05/11/2015 05:07 GMT | Updated 04/11/2016 05:12 GMT

The Good the Bad and the Ponzi

Since digital currencies leapt onto the scene in the early 1990s, they have been steadily gaining traction in the financial sector. The economic crisis in Greece and the recent slowdown in China's growth have given credibility to digital currencies as an alternative to traditional fiat currencies and led people to look for more innovative methods of transaction.

But unsurprisingly, given the tendency of human beings to view the unknown with caution, there is still a high level of scepticism around these new currencies. This suspicion is not totally unfounded; a simple internet search of digital currency will point you to trading platforms that have been exposed as fraudulent Ponzi schemes. They lack regulatory oversight and attract fraudsters preying on people who are unfamiliar with this revolutionary new sector. Indeed, that is why we submitted our thoughts to the UK Government's consultation on digital currency regulation, to help shape this sector for the better.

As with any method of payment, digital currencies bring their own risks; but they do also provide a significant number of advantages for consumers. These include an increase in the privacy and security of transactions. At LEOcoin we have always strived to bring digital currencies to the masses and believe that, if fully equipped with the knowledge to be able distinguish between a legitimate currency and a Ponzi scheme, consumers can make the most of the benefits that come with trading with digital currencies.

When considering using digital currencies therefore, it's good to make yourself aware of the most common Ponzi scheme indicators. The US Securities and Exchange Commission (SEC) recent guidance on fraudulent schemes provides a useful starting point for identifying these dangers;

Firstly, beware of any scheme offering massive returns on small investments. Much like any investment, investing in digital currency carries an element of risk, but this level of risk is just a reality of economics. However, approached appropriately it can reap rewards - and the same applies to digital currency.

Secondly, digital currencies that fluctuate wildly should be treated with a fair amount of caution. As digital currency is a new market, it is has experienced considerable fluctuation as a whole. That is why we've been pleased to see our own LEOcoin hold relatively stable. The digital currency market is volatile, that is why we have founded ours off the back of a broad user base to give it stability.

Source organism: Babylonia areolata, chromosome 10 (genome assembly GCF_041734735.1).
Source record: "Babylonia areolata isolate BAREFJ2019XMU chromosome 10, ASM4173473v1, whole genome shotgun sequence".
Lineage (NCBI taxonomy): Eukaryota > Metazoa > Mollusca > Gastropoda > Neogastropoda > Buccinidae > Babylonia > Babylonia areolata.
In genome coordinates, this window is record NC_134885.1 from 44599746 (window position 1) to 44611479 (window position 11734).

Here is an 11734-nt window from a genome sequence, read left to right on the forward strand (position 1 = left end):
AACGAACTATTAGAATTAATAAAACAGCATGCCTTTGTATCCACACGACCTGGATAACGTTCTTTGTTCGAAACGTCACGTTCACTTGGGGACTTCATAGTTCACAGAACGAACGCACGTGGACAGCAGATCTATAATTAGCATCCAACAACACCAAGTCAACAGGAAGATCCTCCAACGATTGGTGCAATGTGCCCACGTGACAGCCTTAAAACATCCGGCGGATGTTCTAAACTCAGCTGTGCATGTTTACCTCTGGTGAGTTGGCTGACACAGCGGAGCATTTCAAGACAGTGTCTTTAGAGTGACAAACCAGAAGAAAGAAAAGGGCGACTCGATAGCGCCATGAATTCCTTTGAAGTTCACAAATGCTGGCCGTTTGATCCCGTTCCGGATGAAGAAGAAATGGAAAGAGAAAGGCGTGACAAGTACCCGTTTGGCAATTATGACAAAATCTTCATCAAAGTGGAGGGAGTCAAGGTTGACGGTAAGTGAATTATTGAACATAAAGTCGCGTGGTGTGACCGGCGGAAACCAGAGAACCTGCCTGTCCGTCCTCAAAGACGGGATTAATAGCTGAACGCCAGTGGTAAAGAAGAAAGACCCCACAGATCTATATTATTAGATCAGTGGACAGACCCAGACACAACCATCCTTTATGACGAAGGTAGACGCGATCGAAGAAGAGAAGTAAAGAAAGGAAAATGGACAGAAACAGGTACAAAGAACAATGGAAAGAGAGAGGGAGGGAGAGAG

Thirdly, avoid digital currencies that have no dedicated public platform. If you come across a digital currency that does not appear to exist on a public exchange, like LEOcoin is on the LEOxchange, it is most likely a scam or has no value. American attorney Kevin Thompson has said in his recent piece on Ponzi schemes, "the whole point of cryptocurrency is to be OPEN and operate in a TRUSTLESS environment". But that rather tars the legitimate currencies with the illegitimate brush. In a fraudulent scheme the value of coins tends to be determined in a system that is closed; the value of the coin can therefore be manipulated. Legitimate digital currencies like LEOcoin and Bitcoin, on the other hand are traded publically on exchanges, as the public users police the system through the ledger.

Finally, a Ponzi scheme pays supposed returns to existing investors from funds contributed by new investors, and often manipulates the price of their cryptocurrency internally, increasing the price over time based on alleged "market demand". In these systems, there is typically one operator who manages the transfer of these funds. Instead look out for a currency like LEOcoin which, as with other legitimate digital currencies, is traded between individuals through a decentralised peer-to-peer network. Capitalising on LEO's existing membership of thousands, LEOcoin had an established base of users, who were trading amongst themselves. We then made the decision to open it up to the wider public by launching the LEOxChange launch in April 2015.

Like many revolutions the road can be fraught with bumps, and the digital currency revolution is no exception. With the good, there can often the bad; and as with any new financial product the door is open to misuse. That is why those of us working in the legitimate digital currency space must be transparent and accessible with our users. With this aim in mind, LEOcoin launched the LEOcoin Foundation, a non-profit organisation, earlier this year. The foundation acts as an enabler for public participation in the use of legitimate digital currencies, and aims to strike a balance between innovation and the responsibility to protect consumers.

Fully equipped with the right tools, consumers can fully capitalise on this emerging technology. The bad does not need to outweigh the good here; digital currency, if traded legitimately, has the potential to fundamentally transform the way business is done across the world.